By The Bootstraps: The Pros And Cons Of Going The Bootstrapped Way As John D. Rockefeller said: "Don't be afraid to give up the good to go for the great."
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When I started my business in 2001, the startup scene in Dubai, or the whole Middle East for that matter, was not startup friendly. You either got funding from outside the region, where there were incubators, angel investors, and so on, or you did bootstrapping, which is what I did. However, the mental debate continues: should I or shouldn't I have got funding to make life a tad bit easier for me.
So, for the sake of some new startups pondering the same question, I thought I would use my own experience to create a pros and cons post. I hope it helps you.
Personally, I think if you have a service-related business and are not in a hurry (read: raging ambition) to grow or expand your business, then you might consider bootstrapping. This is especially true for a business like mine that is in PR/communications and needs very little in terms of initial investment -these days you can get freelancer licenses too- except for a laptop, internet, a phone and lots of drive. Plus, of course web site and social media. If you are lucky, you have a network of people that will support you with some of these resources and ensure your success.
I was lucky. My ex-employer (may he rest in peace) allowed me to start my business while I was working for him. So, I could invest and grow and move out when I could support my own bills.
This means that:
- You are not bogged down with huge overheads, you can start small and afford to make mistakes that can be controlled and managed.
- You can leverage freelance resources as and when you need them and invest in these resources as and when the business grows and multiplies, or so it works in theory.
- You don't have to please anyone else except yourself and your partners, if you have any.
- It's a lot of hard work without support, because you are basically doing this on your own until you can afford to employ that one extra person to work with you. Without the backing of a funding option, when you are looking to expand, you might find you need to compromise on adding the right people because you cannot afford them. Yet, if you don't make the investment in more people, you can't plan for an exit strategy because the brand (and business) are tied to you. Although please note that I haven't taken my own advice.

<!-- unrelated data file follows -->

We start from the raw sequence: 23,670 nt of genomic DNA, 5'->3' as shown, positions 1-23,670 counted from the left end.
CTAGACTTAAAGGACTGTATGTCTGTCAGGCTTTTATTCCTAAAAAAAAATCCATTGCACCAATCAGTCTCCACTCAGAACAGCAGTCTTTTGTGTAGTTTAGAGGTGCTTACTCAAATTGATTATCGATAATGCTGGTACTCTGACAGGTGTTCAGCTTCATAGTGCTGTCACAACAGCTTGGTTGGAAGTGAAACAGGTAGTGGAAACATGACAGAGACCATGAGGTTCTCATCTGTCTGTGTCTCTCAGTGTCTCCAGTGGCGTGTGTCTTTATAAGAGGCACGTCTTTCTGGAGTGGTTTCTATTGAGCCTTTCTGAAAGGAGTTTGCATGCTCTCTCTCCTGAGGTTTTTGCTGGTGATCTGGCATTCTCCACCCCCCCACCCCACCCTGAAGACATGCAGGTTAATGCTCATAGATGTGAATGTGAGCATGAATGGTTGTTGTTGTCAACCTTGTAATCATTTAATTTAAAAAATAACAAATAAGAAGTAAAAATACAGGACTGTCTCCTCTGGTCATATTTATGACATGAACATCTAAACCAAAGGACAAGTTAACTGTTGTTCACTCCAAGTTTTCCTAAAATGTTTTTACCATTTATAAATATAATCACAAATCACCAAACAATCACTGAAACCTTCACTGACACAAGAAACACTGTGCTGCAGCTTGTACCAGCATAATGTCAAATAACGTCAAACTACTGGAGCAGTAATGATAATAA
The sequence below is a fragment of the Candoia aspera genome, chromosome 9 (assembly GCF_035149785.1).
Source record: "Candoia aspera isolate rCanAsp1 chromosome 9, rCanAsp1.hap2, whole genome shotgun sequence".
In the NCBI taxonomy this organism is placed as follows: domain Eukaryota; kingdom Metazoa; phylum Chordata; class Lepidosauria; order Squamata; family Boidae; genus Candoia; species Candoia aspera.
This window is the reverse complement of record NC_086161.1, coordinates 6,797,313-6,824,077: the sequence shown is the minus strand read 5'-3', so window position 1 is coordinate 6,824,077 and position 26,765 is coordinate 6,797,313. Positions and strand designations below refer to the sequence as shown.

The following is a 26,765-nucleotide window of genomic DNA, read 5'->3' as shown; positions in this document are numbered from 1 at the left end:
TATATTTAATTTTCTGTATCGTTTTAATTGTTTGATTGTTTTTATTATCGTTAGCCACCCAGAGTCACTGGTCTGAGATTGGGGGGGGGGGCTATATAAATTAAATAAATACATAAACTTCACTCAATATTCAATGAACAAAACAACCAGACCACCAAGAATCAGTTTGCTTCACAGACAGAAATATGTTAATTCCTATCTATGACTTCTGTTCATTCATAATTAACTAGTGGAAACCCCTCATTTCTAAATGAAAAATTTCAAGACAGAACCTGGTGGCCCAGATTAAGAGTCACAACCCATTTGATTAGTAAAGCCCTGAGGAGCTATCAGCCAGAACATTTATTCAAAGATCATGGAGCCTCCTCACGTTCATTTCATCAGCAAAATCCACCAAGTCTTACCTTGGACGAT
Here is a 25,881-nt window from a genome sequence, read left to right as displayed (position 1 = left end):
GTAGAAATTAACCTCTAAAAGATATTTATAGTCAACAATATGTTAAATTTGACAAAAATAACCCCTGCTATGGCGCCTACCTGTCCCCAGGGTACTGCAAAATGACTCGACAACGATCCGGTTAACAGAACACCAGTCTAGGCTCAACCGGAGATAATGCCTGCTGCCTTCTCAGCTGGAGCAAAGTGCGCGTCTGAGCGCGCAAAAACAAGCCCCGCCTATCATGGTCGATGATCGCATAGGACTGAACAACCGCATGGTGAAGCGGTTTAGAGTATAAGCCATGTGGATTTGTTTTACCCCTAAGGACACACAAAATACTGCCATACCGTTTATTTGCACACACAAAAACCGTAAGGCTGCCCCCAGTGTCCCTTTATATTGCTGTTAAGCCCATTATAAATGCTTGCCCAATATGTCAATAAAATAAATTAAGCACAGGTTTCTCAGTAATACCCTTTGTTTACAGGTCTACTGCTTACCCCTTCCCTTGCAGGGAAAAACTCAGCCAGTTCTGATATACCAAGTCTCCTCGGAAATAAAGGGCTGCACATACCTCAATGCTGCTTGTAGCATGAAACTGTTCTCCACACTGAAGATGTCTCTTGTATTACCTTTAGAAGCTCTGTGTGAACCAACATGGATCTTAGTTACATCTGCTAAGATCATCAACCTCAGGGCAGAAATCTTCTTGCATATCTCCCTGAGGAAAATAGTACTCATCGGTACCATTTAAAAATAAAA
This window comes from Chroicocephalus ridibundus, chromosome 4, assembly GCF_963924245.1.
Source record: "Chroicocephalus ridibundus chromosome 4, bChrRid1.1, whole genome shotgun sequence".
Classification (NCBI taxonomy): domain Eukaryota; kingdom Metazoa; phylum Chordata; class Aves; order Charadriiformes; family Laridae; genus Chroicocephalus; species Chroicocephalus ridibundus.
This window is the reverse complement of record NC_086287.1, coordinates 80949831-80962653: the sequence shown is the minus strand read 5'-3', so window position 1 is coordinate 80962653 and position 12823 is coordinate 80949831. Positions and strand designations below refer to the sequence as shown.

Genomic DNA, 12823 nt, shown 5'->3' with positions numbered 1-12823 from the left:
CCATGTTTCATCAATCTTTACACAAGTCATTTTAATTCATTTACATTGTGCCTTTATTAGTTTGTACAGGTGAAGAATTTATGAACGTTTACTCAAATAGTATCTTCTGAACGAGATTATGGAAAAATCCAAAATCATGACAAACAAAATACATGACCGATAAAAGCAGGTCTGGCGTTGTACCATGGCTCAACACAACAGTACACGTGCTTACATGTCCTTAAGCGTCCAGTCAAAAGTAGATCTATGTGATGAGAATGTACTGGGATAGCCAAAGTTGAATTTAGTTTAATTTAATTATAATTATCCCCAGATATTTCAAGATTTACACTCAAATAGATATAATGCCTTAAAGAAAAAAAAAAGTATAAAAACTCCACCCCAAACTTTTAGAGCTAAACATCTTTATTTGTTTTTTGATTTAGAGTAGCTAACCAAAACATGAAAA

- You are not able to take advantage of some opportunities because you need to balance your cash flow.
- In hard times (read: recession), cash flow can create some very hard times. I have been through a few of these. I was lucky that my overheads were never very high but still find that I am almost always a couple of clients away from hard times.
There are businesses that need to have funding in place because they need resources to ensure that it not only gets them off the ground but carries them through for a couple of years before they start seeing real profits.
- Probably the biggest pro for funding is the fact that you can focus on your core business. In theory, this means you have the resources to research, trial and perfect the details of your business.
- Employ the right resources and people so that you attract the best talent to grow.
- Invest in a well-thought-out communications plan that will raise your profile and help you build your business and reputation.
- You need to think of all the eventualities (for the business) and getting funding can be a challenge (unless you have a Souq or a Facebook in you).
- You have a wider base of stakeholders that you need to consider with each business decision. This is not really difficult to juggle but sometimes -depending on the project- it can delay or thwart some progress. So, selecting the right partners, investors, and employees, can be a lengthy and fraught process.
At the end of the day, it's your business and you need to see what would suit you and help you get your project off the ground. As John D. Rockefeller said: "Don't be afraid to give up the good to go for the great."